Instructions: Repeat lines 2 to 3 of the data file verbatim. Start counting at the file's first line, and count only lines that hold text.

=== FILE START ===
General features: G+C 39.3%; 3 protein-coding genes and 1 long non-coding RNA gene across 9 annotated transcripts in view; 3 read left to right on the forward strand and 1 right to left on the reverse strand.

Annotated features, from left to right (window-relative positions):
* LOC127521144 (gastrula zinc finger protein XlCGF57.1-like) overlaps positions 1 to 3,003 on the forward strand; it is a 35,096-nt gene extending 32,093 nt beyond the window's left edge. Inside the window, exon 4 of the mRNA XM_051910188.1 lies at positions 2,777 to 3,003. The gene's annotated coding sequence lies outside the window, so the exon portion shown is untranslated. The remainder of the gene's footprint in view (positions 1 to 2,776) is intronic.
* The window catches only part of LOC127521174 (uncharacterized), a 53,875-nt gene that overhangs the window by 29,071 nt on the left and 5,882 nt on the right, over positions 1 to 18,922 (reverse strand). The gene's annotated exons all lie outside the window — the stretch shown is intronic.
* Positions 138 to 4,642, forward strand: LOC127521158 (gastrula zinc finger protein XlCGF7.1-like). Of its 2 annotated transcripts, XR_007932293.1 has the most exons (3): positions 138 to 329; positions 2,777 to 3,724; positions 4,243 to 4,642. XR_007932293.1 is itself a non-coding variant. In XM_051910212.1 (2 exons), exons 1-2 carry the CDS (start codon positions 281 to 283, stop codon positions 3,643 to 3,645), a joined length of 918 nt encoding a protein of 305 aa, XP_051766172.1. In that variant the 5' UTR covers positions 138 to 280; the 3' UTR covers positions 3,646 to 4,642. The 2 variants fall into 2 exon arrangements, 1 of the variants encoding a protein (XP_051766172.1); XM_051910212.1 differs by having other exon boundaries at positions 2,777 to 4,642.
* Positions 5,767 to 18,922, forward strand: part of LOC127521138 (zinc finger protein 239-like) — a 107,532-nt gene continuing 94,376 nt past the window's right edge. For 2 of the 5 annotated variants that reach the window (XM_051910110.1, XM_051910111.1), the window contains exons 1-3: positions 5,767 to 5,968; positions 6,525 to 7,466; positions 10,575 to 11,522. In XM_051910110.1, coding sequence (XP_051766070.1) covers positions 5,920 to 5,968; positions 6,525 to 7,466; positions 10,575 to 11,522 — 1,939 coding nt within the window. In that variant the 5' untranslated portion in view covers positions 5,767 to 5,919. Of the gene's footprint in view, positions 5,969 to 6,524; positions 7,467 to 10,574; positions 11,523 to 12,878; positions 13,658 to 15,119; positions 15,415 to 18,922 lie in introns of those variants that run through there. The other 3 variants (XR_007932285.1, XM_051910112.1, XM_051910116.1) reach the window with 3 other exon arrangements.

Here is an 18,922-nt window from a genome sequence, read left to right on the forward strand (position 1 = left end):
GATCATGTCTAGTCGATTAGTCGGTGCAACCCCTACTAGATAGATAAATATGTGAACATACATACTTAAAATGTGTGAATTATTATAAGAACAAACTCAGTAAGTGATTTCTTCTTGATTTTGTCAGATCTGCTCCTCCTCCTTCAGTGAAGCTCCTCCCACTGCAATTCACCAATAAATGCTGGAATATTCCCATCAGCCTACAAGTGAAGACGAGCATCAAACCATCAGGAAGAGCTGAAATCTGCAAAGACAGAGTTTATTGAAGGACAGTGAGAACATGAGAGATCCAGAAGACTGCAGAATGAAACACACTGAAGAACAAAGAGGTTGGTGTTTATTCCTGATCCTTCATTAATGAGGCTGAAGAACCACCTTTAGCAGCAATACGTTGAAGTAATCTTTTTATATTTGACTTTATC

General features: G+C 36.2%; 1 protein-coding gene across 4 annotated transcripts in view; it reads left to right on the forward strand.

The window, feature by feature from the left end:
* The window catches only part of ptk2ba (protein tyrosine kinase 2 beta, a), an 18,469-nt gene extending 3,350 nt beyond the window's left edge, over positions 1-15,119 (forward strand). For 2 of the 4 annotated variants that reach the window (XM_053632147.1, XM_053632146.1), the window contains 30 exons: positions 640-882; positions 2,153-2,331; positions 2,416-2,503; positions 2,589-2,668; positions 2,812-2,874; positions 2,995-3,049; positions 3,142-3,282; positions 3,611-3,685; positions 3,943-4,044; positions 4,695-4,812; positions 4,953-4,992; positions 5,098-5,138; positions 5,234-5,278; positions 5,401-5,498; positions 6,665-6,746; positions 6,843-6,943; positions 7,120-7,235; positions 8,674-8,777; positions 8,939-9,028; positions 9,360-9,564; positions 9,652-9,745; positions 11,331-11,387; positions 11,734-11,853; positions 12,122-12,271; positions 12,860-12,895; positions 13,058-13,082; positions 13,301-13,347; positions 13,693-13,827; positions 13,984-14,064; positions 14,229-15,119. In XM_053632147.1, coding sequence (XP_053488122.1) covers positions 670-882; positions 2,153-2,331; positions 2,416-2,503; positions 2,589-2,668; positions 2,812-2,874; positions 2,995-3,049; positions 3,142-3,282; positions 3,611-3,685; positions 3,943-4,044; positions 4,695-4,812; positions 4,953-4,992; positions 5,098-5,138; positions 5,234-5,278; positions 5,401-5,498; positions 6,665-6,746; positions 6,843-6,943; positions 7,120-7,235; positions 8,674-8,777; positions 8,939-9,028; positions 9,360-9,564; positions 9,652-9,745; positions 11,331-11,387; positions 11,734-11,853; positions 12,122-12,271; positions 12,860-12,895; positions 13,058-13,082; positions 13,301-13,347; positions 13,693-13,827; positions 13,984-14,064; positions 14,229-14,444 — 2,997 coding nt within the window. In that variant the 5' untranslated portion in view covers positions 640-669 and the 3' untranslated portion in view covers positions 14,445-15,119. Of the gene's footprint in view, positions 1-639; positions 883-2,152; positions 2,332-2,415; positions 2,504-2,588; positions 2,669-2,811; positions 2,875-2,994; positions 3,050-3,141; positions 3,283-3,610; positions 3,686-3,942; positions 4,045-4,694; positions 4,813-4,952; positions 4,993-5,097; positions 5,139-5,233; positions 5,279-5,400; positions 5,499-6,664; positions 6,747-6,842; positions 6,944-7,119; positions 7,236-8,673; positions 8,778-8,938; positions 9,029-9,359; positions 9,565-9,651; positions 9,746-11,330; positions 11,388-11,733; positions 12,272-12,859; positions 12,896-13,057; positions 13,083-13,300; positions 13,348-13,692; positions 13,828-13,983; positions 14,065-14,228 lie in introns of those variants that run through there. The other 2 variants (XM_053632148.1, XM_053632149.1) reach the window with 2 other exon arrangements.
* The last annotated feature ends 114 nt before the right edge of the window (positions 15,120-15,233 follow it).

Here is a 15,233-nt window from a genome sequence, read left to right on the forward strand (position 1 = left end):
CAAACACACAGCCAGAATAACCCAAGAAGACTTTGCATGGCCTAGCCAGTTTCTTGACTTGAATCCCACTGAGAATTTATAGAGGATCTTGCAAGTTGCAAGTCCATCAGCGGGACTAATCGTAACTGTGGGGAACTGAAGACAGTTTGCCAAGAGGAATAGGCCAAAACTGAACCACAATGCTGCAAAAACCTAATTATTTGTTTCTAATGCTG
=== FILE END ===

Annotated features, from left to right (window-relative positions):
* LOC127521144 (gastrula zinc finger protein XlCGF57.1-like) overlaps positions 1 to 3,003 on the forward strand; it is a 35,096-nt gene extending 32,093 nt beyond the window's left edge. Inside the window, exon 4 of the mRNA XM_051910188.1 lies at positions 2,777 to 3,003. The gene's annotated coding sequence lies outside the window, so the exon portion shown is untranslated. The remainder of the gene's footprint in view (positions 1 to 2,776) is intronic.